From the non-human targets, the non-mammalian ones were eliminated by using the organisms ChEMBL API call. Based on the hypothesis that mammalian targets act similarly to human ones, we intended to enrich the sparse human data with translated mammalian targets. This part of the workflow can be viewed as optional considering the inconsistent concordance rate of translational studies (Leenaars et al., 2019). However, ignoring the non-human proteins will make the available data more limited and therefore the scope of the analysis narrower. Since the gene symbol is identical across different species, the human equivalents of the mammalian targets were queried and added to the list as well by using the Proteins API provided by the EBI protein service (Nightingale et al., 2017).

In addition to the above approach, ChEMBL’s mode of action API call was used to retrieve proven therapeutic targets. After accessing and filtering the mechanism of action target data, the received targets were also converted into UniProt accession numbers. As a result of both approaches, for each drug queried a collection of target proteins with UniProt accession numbers were extracted from ChEMBL.


The DrugBank (https://go.drugbank.com) pharmaceutical knowledgebase provides a download option for non-commercial usage of the openly available portion of their data in the form of one XML file. From that file, the target information was extracted for further processing. Since the processing of the whole XML is excessive, an excel file with the information needed was created and read into the workflow for further usage. Since the whole workflow starts with a ChEMBL identifier or a list of CHEMBL identifiers, the UniChem service (Chambers et al., 2013) was utilized to map DrugBank and ChEMBL IDs to allow the assignment of the target information to the appropriate compounds.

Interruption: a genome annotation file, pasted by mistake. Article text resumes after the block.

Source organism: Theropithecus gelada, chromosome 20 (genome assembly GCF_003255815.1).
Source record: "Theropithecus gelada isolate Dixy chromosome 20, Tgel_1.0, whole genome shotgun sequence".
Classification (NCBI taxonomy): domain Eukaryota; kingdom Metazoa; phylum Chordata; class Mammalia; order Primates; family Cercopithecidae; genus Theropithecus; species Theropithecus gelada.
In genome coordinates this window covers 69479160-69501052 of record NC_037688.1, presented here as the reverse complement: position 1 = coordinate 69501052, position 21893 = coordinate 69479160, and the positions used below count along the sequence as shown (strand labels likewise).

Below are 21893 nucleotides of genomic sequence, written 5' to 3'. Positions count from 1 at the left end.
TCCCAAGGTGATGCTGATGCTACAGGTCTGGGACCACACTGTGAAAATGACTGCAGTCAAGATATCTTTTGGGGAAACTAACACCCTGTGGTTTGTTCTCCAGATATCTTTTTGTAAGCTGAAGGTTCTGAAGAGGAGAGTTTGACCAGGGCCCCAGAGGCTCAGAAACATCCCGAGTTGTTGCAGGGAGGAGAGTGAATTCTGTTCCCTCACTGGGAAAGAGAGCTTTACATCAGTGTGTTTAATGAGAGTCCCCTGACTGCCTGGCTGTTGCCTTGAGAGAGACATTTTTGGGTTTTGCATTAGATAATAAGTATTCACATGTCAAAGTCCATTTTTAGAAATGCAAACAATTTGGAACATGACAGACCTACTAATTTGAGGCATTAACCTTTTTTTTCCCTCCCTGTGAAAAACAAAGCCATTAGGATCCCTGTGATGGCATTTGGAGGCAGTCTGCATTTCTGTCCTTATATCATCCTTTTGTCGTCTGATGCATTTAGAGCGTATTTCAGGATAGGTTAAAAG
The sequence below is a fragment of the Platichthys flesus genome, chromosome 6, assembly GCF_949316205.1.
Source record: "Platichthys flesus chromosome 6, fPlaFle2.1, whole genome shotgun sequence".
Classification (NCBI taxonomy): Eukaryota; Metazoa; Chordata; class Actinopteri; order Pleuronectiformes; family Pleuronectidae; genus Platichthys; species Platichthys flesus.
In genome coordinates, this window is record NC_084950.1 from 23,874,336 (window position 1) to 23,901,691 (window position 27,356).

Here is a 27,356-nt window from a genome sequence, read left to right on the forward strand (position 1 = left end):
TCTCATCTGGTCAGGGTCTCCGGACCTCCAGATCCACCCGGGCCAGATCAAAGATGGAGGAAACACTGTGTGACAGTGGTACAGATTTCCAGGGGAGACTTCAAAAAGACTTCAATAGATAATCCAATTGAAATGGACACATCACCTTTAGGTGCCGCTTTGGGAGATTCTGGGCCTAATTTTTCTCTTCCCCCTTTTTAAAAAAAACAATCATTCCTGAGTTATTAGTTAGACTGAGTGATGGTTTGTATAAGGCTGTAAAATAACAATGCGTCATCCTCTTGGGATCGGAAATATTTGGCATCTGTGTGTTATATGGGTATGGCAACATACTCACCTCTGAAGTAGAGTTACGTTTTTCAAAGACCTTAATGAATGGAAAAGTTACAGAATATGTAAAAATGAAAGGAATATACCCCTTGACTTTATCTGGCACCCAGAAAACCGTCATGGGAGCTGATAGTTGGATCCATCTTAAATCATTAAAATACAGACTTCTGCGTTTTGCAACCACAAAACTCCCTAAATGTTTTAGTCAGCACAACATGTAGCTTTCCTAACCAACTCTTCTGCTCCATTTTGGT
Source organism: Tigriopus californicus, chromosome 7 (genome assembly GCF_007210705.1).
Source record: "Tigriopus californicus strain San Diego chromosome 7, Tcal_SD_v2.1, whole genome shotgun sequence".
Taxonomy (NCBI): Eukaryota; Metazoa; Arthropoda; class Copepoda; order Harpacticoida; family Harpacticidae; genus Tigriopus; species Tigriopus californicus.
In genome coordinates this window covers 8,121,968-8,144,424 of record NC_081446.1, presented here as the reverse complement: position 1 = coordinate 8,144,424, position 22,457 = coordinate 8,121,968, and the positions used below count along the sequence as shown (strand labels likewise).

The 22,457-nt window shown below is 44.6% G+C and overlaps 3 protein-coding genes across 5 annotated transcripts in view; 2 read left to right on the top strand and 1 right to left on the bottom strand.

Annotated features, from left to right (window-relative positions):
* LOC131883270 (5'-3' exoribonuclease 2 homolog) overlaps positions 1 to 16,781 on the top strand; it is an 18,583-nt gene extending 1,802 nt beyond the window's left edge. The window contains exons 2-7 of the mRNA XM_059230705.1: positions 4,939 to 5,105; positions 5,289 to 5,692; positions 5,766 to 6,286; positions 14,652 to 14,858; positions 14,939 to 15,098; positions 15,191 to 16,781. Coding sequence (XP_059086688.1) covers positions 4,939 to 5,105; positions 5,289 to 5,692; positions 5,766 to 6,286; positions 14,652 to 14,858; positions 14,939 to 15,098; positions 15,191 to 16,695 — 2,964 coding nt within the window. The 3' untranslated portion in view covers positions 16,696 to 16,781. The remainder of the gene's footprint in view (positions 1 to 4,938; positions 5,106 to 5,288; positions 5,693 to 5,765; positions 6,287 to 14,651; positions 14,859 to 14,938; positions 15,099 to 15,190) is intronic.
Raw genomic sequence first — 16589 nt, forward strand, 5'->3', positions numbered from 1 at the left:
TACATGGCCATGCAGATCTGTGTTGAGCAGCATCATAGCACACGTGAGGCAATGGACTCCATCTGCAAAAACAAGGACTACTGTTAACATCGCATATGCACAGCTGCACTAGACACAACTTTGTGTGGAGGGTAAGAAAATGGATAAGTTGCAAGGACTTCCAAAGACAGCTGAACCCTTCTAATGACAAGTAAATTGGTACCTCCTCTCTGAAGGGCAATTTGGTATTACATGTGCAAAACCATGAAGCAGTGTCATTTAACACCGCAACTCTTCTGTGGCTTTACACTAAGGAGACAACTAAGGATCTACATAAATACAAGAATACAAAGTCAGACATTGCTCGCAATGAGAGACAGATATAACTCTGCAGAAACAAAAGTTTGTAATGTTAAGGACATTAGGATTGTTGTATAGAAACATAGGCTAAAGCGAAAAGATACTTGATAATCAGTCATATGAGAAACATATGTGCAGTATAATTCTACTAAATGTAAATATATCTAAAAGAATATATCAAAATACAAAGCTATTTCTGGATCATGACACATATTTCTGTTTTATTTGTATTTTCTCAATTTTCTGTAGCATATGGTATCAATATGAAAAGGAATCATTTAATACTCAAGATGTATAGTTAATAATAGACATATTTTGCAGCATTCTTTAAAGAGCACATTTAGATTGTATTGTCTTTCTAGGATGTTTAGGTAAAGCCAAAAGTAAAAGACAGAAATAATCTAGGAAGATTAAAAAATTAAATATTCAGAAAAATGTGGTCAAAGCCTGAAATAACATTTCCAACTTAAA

Therapeutic Target Database

Drug target protein dataset was downloaded from the Therapeutic Target Database (TTD) (http://db.idrblab.net/ttd/). The drug identifier cross-matching and the drug target mapping files provide information for building the target profiles. Neither does the drug ID cross-matching include ChEMBL identifiers, nor does the UniChem translation service support TTD. Hence PubChem compound IDs were chosen as a base for mapping, as these identifiers are present in both sources. As the drug and target file has no UniProt accession numbers, a python script provided by UniProt was modified and introduced to the workflow for translating the UniProt names to their accession numbers. The output is a list of ChEMBL IDs with their targets by UniProt accession numbers.

Pharmacogenomics Knowledge Base

Similar to TTD, compound mapping and relationship files were downloaded from the Pharmacogenomics Knowledgebase (PharmGKB) database (https://www.pharmgkb.org). As PharmGKB IDs are supported by UniChem, a direct translation to ChEMBL IDs was feasible. From the relationship files, rows that symbolize a relationship between a drug and a target gene were extracted. The UniProt accession numbers of reviewed human proteins expressed by the target genes were queried via the EBI Protein API.

Guide for Pharmacology

IUPHAR (Guide for Pharmacology) (https://www.guidetopharmacology.org) offers web services for protein target search. The ChEMBL IDs were translated to IUPHAR IDs and used in the IUPHAR’s ligand-interactors API, which returned JSON file with target data. IUPHAR has one identifier for a protein regardless of the organism; for instance, Catechol-O-methyltransferase with the target ID 2472 represents the human, mouse, and rat proteins. With the EBI Protein ID mapping followed by filtering steps the human equivalent UniProt accession numbers of each target entry were obtained.